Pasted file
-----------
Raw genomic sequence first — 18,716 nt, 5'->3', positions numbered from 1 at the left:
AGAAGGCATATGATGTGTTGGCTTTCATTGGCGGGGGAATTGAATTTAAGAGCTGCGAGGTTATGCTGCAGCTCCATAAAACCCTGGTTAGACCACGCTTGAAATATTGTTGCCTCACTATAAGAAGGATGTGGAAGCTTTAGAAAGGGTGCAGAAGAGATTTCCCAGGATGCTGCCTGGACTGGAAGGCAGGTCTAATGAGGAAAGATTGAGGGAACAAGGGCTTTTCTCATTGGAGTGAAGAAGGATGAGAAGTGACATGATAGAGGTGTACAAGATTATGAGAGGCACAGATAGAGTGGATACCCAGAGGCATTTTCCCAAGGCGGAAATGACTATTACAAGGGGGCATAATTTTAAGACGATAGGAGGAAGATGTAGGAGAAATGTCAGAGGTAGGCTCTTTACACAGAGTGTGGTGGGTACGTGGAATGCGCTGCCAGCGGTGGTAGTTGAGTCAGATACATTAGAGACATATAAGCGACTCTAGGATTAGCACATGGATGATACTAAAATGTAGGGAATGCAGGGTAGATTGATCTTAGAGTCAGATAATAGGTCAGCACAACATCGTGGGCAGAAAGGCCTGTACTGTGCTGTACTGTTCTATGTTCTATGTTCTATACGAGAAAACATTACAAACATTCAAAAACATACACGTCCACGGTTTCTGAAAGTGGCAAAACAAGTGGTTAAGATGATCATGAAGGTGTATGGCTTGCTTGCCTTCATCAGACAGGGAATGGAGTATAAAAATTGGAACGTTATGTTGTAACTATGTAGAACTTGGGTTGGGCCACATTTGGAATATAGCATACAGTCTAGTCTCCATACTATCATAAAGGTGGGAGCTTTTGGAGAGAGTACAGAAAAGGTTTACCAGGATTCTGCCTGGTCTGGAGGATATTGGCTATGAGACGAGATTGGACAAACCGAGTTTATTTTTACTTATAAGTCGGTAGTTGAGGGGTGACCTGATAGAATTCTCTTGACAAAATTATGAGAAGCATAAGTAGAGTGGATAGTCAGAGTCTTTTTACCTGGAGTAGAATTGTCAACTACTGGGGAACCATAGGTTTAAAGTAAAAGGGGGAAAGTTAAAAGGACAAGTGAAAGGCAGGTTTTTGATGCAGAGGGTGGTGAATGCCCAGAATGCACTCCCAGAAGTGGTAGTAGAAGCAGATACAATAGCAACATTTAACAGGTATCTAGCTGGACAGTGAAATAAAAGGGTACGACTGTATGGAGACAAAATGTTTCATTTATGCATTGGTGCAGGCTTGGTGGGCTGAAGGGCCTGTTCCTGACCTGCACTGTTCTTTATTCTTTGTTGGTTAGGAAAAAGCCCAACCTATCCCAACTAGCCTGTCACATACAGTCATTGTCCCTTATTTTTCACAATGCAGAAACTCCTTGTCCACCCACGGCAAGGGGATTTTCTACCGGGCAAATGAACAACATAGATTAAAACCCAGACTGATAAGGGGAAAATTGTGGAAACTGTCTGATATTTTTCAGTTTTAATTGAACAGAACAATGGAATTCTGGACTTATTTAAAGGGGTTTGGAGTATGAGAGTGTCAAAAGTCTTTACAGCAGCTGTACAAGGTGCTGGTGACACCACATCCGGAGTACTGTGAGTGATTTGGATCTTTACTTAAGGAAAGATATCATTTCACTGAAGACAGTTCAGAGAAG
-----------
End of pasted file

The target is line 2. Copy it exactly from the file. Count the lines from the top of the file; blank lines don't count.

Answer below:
AGAAGGCATATGATGTGTTGGCTTTCATTGGCGGGGGAATTGAATTTAAGAGCTGCGAGGTTATGCTGCAGCTCCATAAAACCCTGGTTAGACCACGCTTGAAATATTGTTGCCTCACTATAAGAAGGATGTGGAAGCTTTAGAAAGGGTGCAGAAGAGATTTCCCAGGATGCTGCCTGGACTGGAAGGCAGGTCTAATGAGGAAAGATTGAGGGAACAAGGGCTTTTCTCATTGGAGTGAAGAAGGATGAGAAGTGACATGATAGAGGTGTACAAGATTATGAGAGGCACAGATAGAGTGGATACCCAGAGGCATTTTCCCAAGGCGGAAATGACTATTACAAGGGGGCATAATTTTAAGACGATAGGAGGAAGATGTAGGAGAAATGTCAGAGGTAGGCTCTTTACACAGAGTGTGGTGGGTACGTGGAATGCGCTGCCAGCGGTGGTAGTTGAGTCAGATACATTAGAGACATATAAGCGACTCTAGGATTAGCACATGGATGATACTAAAATGTAGGGAATGCAGGGTAGATTGATCTTAGAGTCAGATAATAGGTCAGCACAACATCGTGGGCAGAAAGGCCTGTACTGTGCTGTACTGTTCTATGTTCTATGTTCTATACGAGAAAACATTACAAACATTCAAAAACATACACGTCCACGGTTTCTGAAAGTGGCAAAACAAGTGGTTAAGATGATCATGAAGGTGTATGGCTTGCTTGCCTTCATCAGACAGGGAATGGAGTATAAAAATTGGAACGTTATGTTGTAACTATGTAGAACTTGGGTTGGGCCACATTTGGAATATAGCATACAGTCTAGTCTCCATACTATCATAAAGGTGGGAGCTTTTGGAGAGAGTACAGAAAAGGTTTACCAGGATTCTGCCTGGTCTGGAGGATATTGGCTATGAGACGAGATTGGACAAACCGAGTTTATTTTTACTTATAAGTCGGTAGTTGAGGGGTGACCTGATAGAATTCTCTTGACAAAATTATGAGAAGCATAAGTAGAGTGGATAGTCAGAGTCTTTTTACCTGGAGTAGAATTGTCAACTACTGGGGAACCATAGGTTTAAAGTAAAAGGGGGAAAGTTAAAAGGACAAGTGAAAGGCAGGTTTTTGATGCAGAGGGTGGTGAATGCCCAGAATGCACTCCCAGAAGTGGTAGTAGAAGCAGATACAATAGCAACATTTAACAGGTATCTAGCTGGACAGTGAAATAAAAGGGTACGACTGTATGGAGACAAAATGTTTCATTTATGCATTGGTGCAGGCTTGGTGGGCTGAAGGGCCTGTTCCTGACCTGCACTGTTCTTTATTCTTTGTTGGTTAGGAAAAAGCCCAACCTATCCCAACTAGCCTGTCACATACAGTCATTGTCCCTTATTTTTCACAATGCAGAAACTCCTTGTCCACCCACGGCAAGGGGATTTTCTACCGGGCAAATGAACAACATAGATTAAAACCCAGACTGATAAGGGGAAAATTGTGGAAACTGTCTGATATTTTTCAGTTTTAATTGAACAGAACAATGGAATTCTGGACTTATTTAAAGGGGTTTGGAGTATGAGAGTGTCAAAAGTCTTTACAGCAGCTGTACAAGGTGCTGGTGACACCACATCCGGAGTACTGTGAGTGATTTGGATCTTTACTTAAGGAAAGATATCATTTCACTGAAGACAGTTCAGAGAAG